The most important piece of Part B is that it covers what is considered preventive care, not just the medical necessities of Part A.
Most people who are eligible for free premiums under Part A can enroll in Part B as well. But unlike Part A, to receive Part B coverage, you must pay a monthly premium. The standard Part B monthly premium amount is $148.50 as of 2021, but the amount varies based on your income; the more you earn, the higher your Part B premium will be.
Note that having Parts A and B is not airtight. Even if you are covered by both Part A and Part B, you may still have gaps in coverage of health care services you might rely on. For example, long-term care, most dental care, annual eye exams, and hearing aids are not covered.
Medicare Part C
Medicare Part C, is also known as Medicare Advantage. Unlike Parts A and B, Part C is offered through private companies that contract with Medicare to provide Part A and Part B benefits. In other words, your health care under this section won't be paid for by the standard Medicare program.
The main reason people like Medicare Advantage Plans is that it allows you to choose the way you engage for services. Part C works through a sub-plan, such as an HMO, PPO, or Medical Savings Account Plan. It also covers a larger scope of prescription drugs.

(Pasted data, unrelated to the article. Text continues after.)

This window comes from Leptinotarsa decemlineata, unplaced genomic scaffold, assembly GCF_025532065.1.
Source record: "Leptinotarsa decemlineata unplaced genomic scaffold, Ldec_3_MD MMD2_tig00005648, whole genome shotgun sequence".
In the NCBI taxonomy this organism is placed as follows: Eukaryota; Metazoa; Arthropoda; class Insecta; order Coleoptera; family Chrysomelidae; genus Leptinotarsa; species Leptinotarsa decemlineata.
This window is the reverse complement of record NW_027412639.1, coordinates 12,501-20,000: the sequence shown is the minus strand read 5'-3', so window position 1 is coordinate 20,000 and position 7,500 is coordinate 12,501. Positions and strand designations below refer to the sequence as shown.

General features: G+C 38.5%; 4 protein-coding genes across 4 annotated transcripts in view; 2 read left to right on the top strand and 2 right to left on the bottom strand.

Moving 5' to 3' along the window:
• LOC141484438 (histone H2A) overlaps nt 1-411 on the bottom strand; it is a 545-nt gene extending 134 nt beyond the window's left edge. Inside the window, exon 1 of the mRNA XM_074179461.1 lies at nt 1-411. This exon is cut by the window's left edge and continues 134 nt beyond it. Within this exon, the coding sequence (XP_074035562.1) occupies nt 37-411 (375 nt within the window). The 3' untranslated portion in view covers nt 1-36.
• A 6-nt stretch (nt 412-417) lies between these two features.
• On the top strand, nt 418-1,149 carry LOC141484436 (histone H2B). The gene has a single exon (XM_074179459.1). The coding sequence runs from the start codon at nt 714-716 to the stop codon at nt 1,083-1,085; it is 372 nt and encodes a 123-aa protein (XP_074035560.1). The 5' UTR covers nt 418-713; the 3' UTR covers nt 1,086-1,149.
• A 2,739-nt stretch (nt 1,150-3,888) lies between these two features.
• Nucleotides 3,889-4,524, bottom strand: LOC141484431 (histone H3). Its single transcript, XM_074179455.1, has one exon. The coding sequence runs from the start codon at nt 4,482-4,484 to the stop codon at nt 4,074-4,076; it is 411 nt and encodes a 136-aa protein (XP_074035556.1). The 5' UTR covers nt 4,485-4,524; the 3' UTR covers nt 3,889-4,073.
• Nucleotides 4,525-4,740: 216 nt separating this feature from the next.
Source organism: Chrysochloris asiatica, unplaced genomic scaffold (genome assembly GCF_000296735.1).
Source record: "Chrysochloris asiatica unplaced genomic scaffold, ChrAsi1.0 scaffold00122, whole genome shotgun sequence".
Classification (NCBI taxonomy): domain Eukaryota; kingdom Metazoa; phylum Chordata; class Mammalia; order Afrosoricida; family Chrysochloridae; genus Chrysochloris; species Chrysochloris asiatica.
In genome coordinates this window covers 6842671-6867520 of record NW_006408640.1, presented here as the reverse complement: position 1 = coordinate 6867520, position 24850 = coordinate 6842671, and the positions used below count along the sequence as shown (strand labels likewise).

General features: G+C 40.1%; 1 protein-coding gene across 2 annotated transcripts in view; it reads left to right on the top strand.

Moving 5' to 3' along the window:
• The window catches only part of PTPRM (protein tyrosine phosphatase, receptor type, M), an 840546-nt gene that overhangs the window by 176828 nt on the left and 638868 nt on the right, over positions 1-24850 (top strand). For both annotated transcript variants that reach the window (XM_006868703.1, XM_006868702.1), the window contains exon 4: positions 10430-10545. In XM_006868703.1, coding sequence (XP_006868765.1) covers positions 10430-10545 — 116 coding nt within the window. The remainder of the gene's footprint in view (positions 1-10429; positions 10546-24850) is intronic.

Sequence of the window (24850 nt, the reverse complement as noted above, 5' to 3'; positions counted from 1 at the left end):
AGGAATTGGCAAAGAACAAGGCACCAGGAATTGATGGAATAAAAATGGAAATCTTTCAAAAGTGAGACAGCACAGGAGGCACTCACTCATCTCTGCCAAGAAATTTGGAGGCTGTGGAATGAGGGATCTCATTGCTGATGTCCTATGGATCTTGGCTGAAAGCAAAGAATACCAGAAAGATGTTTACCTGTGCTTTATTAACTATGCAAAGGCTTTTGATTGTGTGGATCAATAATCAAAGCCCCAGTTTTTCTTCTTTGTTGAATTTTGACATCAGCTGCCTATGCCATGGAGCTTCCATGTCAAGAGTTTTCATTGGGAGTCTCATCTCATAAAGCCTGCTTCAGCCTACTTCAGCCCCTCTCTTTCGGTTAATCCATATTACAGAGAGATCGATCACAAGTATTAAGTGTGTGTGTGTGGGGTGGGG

To join one of these plans, you must you live in an area where a plan is offered and you must have Medicare Parts A and B. Starting January 2021, a person with end-stage renal disease can join a Medicare Advantage Plan. Since Part C plans are offered by private companies, you'll need to find a plan through Medicare's Plan Finder and then sign up for Medicare Advantage through the company website.
Part C premium costs vary based on the plan provider. To give you an idea, the average Medicare Advantage Plan with prescription drug coverage costs around $21 per month in 2021.